Every business starts with an idea, but sometimes it just doesn’t seem real until you start telling other people your plans. When you invite someone else to join you in your new venture, it’s a huge step in making your dream a reality.
You need a lot of things to run a successful startup, but they boil down to this: have a good product, spend as little as you can, and bring good people on board right at the beginning.
At the very beginning of any startup, you might have an ultimate goal in mind and you might even have some idea about how you’re going to get there. A good team will help you find the best way to get there, ensuring that your product is the best it can be and that people are going to want it.
But things change after the initial stages, and the hiring process should adapt to meet those changes. Here are a few things to consider when bringing people on board.
Bringing on the right people is essential at the beginning when you’re on a tight budget and you’re confident but apprehensive about the future. The amount of money you have and how you spend it is key at this point. You need to spend money to make sure you can develop and scale up, but you also need to make sure you have money for the next phases.
At this stage, having the best possible people involved is key to building and marketing the business. But you don’t need a lot of people. You just need the right people, and that may mean only bringing on one or two other people. One should be skilled at marketing and sales and know something about the industry. This person would primarily be responsible for reaching out to potential customers and getting feedback to make sure that they want to buy what it is you’ll be selling.
The other person you need is someone with the technical know-how to produce your product so it can be tested and refined.
After you’ve worked out the details, built prototypes, tested, modified, and secured additional funding and resources, it’s time to take things to the next level, and your small team will need to expand. That said, remember, you’re not a traditional business yet, so you need to think outside the box to figure out what roles you need to fill.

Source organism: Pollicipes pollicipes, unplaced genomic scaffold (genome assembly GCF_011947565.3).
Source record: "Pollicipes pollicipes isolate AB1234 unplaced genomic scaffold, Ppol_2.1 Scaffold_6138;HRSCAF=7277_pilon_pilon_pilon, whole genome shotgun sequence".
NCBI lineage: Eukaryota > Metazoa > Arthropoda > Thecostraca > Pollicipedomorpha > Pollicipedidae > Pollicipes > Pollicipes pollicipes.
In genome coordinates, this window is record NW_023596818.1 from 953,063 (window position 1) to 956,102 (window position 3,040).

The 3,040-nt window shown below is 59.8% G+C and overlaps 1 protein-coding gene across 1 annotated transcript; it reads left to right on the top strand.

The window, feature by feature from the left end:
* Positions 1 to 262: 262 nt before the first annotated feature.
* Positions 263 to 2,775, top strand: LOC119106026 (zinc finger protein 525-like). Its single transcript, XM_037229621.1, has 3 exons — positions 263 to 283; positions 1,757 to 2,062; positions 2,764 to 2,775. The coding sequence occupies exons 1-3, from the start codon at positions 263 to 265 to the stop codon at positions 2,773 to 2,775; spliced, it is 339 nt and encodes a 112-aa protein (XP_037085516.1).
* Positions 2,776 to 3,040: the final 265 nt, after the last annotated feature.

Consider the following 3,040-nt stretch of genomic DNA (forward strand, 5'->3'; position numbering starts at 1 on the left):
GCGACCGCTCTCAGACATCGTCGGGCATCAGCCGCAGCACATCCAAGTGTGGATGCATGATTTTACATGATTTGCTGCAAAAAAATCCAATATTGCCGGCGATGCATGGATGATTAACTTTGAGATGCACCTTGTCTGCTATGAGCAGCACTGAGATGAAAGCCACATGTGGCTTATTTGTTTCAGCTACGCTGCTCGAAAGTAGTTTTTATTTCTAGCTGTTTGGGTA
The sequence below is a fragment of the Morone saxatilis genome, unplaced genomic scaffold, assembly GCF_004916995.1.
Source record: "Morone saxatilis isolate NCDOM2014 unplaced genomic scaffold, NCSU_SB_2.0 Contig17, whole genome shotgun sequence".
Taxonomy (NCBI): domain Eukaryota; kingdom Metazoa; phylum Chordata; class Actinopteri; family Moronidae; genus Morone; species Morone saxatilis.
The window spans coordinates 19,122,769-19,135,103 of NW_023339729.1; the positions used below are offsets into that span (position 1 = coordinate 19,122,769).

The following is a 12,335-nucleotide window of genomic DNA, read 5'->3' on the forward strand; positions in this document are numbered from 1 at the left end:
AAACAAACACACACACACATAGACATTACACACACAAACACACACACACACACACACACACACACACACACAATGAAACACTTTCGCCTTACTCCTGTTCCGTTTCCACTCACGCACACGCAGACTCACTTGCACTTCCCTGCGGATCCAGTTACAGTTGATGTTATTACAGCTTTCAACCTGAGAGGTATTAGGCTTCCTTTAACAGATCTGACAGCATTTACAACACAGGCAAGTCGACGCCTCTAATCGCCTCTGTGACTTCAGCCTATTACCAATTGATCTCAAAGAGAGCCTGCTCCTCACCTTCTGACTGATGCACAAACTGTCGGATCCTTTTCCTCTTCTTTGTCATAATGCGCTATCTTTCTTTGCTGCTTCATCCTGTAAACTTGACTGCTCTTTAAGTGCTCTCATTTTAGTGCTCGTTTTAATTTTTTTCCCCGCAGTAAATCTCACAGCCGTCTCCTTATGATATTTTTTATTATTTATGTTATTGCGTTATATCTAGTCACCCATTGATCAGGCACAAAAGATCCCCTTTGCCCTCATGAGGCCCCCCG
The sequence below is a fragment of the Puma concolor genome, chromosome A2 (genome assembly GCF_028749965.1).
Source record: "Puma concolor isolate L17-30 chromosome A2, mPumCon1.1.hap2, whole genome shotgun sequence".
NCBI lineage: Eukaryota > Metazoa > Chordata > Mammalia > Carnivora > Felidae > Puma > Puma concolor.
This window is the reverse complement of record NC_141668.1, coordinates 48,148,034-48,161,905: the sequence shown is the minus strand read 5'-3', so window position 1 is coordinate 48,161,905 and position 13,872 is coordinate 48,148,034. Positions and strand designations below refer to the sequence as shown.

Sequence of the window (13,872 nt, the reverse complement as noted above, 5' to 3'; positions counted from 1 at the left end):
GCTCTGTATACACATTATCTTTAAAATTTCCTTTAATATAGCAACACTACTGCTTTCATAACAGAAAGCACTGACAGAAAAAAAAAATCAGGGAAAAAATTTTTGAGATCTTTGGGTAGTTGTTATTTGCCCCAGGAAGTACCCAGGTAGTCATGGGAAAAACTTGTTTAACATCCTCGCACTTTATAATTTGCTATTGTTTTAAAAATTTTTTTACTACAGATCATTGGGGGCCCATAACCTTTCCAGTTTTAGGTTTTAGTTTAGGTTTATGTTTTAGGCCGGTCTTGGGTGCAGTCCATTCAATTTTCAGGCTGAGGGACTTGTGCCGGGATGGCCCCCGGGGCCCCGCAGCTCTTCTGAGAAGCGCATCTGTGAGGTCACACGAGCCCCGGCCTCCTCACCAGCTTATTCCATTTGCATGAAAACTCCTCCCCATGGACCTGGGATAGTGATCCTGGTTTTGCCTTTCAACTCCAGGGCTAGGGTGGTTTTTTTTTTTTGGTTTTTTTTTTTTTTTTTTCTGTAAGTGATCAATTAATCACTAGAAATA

People brought on board at this stage aren’t quite partners, but they’re more invested in the company than a regular employee would be. This early team is essential for scaling up and is there to help the business grow. At this stage, you’ll not only need people to produce the product but also deal with the financial and legal sides of the business.
At this stage, you have to be careful not to scale up too quickly. Don’t hire anyone you don’t need yet and decide whether it’s better to bring on a new employee or outsource some of the work. Hiring a new team member can add a lot to the culture of the workplace and gets another person invested in the early stages, but it increases fixed costs when you may not need to do so just yet. In the early stages, outsourcing is generally more sustainable.
Teamwork at Every Level
Don’t underestimate the importance of a good team in your start-up’s success. Every business is unique and has different needs, but every business benefits from an exceptional team. When deciding who to hire, consider how much investing in the right person will help the business grow to get the best return on investment. The converse is also true. The wrong team can be catastrophic and costly.
It’s understandable to be worried about costs in the early stages, but hiring the right people is not a decision you’ll ever regret.
Any opinions are those of Thomas Fleishel and not necessarily those of Raymond James.
This material is being provided for information purposes only and is not a complete description, nor is it a recommendation.